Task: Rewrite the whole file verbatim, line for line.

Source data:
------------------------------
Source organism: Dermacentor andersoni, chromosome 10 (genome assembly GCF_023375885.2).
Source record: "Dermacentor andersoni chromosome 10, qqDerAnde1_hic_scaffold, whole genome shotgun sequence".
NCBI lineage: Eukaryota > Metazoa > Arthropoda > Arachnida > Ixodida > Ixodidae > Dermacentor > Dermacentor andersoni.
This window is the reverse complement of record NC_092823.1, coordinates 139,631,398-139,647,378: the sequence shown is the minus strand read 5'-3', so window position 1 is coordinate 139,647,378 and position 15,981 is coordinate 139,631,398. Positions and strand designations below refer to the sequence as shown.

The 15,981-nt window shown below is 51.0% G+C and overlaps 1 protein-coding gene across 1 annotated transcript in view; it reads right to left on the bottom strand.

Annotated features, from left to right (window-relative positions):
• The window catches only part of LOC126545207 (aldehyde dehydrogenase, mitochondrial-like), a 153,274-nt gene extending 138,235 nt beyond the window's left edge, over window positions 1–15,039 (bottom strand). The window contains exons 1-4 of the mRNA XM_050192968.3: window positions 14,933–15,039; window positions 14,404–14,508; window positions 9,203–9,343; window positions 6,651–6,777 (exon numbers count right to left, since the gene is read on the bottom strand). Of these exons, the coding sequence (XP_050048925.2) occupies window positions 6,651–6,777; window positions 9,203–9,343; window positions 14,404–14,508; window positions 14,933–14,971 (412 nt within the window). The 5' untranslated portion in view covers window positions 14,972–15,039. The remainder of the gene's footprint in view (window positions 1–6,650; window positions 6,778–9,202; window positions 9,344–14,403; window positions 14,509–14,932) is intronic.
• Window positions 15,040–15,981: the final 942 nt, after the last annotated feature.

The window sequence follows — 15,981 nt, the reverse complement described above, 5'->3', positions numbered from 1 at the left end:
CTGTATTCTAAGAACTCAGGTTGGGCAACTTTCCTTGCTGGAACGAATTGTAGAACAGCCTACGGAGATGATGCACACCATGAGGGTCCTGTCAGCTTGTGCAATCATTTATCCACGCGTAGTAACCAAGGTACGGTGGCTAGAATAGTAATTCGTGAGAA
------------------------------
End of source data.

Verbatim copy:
Source organism: Dermacentor andersoni, chromosome 10 (genome assembly GCF_023375885.2).
Source record: "Dermacentor andersoni chromosome 10, qqDerAnde1_hic_scaffold, whole genome shotgun sequence".
NCBI lineage: Eukaryota > Metazoa > Arthropoda > Arachnida > Ixodida > Ixodidae > Dermacentor > Dermacentor andersoni.
This window is the reverse complement of record NC_092823.1, coordinates 139,631,398-139,647,378: the sequence shown is the minus strand read 5'-3', so window position 1 is coordinate 139,647,378 and position 15,981 is coordinate 139,631,398. Positions and strand designations below refer to the sequence as shown.

The 15,981-nt window shown below is 51.0% G+C and overlaps 1 protein-coding gene across 1 annotated transcript in view; it reads right to left on the bottom strand.

Annotated features, from left to right (window-relative positions):
• The window catches only part of LOC126545207 (aldehyde dehydrogenase, mitochondrial-like), a 153,274-nt gene extending 138,235 nt beyond the window's left edge, over window positions 1–15,039 (bottom strand). The window contains exons 1-4 of the mRNA XM_050192968.3: window positions 14,933–15,039; window positions 14,404–14,508; window positions 9,203–9,343; window positions 6,651–6,777 (exon numbers count right to left, since the gene is read on the bottom strand). Of these exons, the coding sequence (XP_050048925.2) occupies window positions 6,651–6,777; window positions 9,203–9,343; window positions 14,404–14,508; window positions 14,933–14,971 (412 nt within the window). The 5' untranslated portion in view covers window positions 14,972–15,039. The remainder of the gene's footprint in view (window positions 1–6,650; window positions 6,778–9,202; window positions 9,344–14,403; window positions 14,509–14,932) is intronic.
• Window positions 15,040–15,981: the final 942 nt, after the last annotated feature.

The window sequence follows — 15,981 nt, the reverse complement described above, 5'->3', positions numbered from 1 at the left end:
CTGTATTCTAAGAACTCAGGTTGGGCAACTTTCCTTGCTGGAACGAATTGTAGAACAGCCTACGGAGATGATGCACACCATGAGGGTCCTGTCAGCTTGTGCAATCATTTATCCACGCGTAGTAACCAAGGTACGGTGGCTAGAATAGTAATTCGTGAGAA